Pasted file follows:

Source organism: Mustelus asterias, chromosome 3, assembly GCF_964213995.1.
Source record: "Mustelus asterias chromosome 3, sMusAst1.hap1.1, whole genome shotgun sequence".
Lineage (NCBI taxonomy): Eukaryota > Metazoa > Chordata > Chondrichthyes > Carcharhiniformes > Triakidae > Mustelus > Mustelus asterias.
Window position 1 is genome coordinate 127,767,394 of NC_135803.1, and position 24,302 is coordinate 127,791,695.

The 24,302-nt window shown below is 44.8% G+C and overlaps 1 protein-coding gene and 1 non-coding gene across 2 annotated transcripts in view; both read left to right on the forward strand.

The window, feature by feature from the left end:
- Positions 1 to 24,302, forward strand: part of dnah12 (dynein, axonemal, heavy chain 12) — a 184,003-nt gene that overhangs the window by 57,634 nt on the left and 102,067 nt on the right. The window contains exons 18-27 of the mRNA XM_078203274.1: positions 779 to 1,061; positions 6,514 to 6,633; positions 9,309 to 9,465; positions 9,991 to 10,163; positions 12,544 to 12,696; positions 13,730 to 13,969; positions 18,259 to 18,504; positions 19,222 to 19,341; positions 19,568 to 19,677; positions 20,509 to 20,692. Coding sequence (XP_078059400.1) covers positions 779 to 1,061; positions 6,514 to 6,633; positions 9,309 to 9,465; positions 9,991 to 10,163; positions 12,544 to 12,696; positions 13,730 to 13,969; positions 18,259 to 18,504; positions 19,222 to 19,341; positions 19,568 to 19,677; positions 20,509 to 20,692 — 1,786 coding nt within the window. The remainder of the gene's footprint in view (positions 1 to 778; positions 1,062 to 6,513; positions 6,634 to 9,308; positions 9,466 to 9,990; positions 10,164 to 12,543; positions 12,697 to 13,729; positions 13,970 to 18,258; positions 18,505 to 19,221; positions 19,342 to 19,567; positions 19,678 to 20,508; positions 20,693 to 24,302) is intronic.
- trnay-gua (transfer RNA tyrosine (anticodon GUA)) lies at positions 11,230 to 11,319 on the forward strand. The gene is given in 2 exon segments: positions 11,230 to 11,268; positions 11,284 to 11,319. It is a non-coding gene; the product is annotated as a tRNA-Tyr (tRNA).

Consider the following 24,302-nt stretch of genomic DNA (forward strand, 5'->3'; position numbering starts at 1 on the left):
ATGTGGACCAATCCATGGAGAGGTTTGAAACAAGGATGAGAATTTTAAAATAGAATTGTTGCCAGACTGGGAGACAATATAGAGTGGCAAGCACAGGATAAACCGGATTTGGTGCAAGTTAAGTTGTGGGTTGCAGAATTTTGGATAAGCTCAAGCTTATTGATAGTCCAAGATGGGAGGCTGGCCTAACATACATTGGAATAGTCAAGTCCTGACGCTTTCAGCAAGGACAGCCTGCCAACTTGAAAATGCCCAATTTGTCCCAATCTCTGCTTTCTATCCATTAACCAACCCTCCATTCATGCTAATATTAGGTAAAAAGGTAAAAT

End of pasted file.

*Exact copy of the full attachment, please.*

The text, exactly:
Source organism: Mustelus asterias, chromosome 3, assembly GCF_964213995.1.
Source record: "Mustelus asterias chromosome 3, sMusAst1.hap1.1, whole genome shotgun sequence".
Lineage (NCBI taxonomy): Eukaryota > Metazoa > Chordata > Chondrichthyes > Carcharhiniformes > Triakidae > Mustelus > Mustelus asterias.
Window position 1 is genome coordinate 127,767,394 of NC_135803.1, and position 24,302 is coordinate 127,791,695.

The 24,302-nt window shown below is 44.8% G+C and overlaps 1 protein-coding gene and 1 non-coding gene across 2 annotated transcripts in view; both read left to right on the forward strand.

The window, feature by feature from the left end:
- Positions 1 to 24,302, forward strand: part of dnah12 (dynein, axonemal, heavy chain 12) — a 184,003-nt gene that overhangs the window by 57,634 nt on the left and 102,067 nt on the right. The window contains exons 18-27 of the mRNA XM_078203274.1: positions 779 to 1,061; positions 6,514 to 6,633; positions 9,309 to 9,465; positions 9,991 to 10,163; positions 12,544 to 12,696; positions 13,730 to 13,969; positions 18,259 to 18,504; positions 19,222 to 19,341; positions 19,568 to 19,677; positions 20,509 to 20,692. Coding sequence (XP_078059400.1) covers positions 779 to 1,061; positions 6,514 to 6,633; positions 9,309 to 9,465; positions 9,991 to 10,163; positions 12,544 to 12,696; positions 13,730 to 13,969; positions 18,259 to 18,504; positions 19,222 to 19,341; positions 19,568 to 19,677; positions 20,509 to 20,692 — 1,786 coding nt within the window. The remainder of the gene's footprint in view (positions 1 to 778; positions 1,062 to 6,513; positions 6,634 to 9,308; positions 9,466 to 9,990; positions 10,164 to 12,543; positions 12,697 to 13,729; positions 13,970 to 18,258; positions 18,505 to 19,221; positions 19,342 to 19,567; positions 19,678 to 20,508; positions 20,693 to 24,302) is intronic.
- trnay-gua (transfer RNA tyrosine (anticodon GUA)) lies at positions 11,230 to 11,319 on the forward strand. The gene is given in 2 exon segments: positions 11,230 to 11,268; positions 11,284 to 11,319. It is a non-coding gene; the product is annotated as a tRNA-Tyr (tRNA).

Consider the following 24,302-nt stretch of genomic DNA (forward strand, 5'->3'; position numbering starts at 1 on the left):
ATGTGGACCAATCCATGGAGAGGTTTGAAACAAGGATGAGAATTTTAAAATAGAATTGTTGCCAGACTGGGAGACAATATAGAGTGGCAAGCACAGGATAAACCGGATTTGGTGCAAGTTAAGTTGTGGGTTGCAGAATTTTGGATAAGCTCAAGCTTATTGATAGTCCAAGATGGGAGGCTGGCCTAACATACATTGGAATAGTCAAGTCCTGACGCTTTCAGCAAGGACAGCCTGCCAACTTGAAAATGCCCAATTTGTCCCAATCTCTGCTTTCTATCCATTAACCAACCCTCCATTCATGCTAATATTAGGTAAAAAGGTAAAAT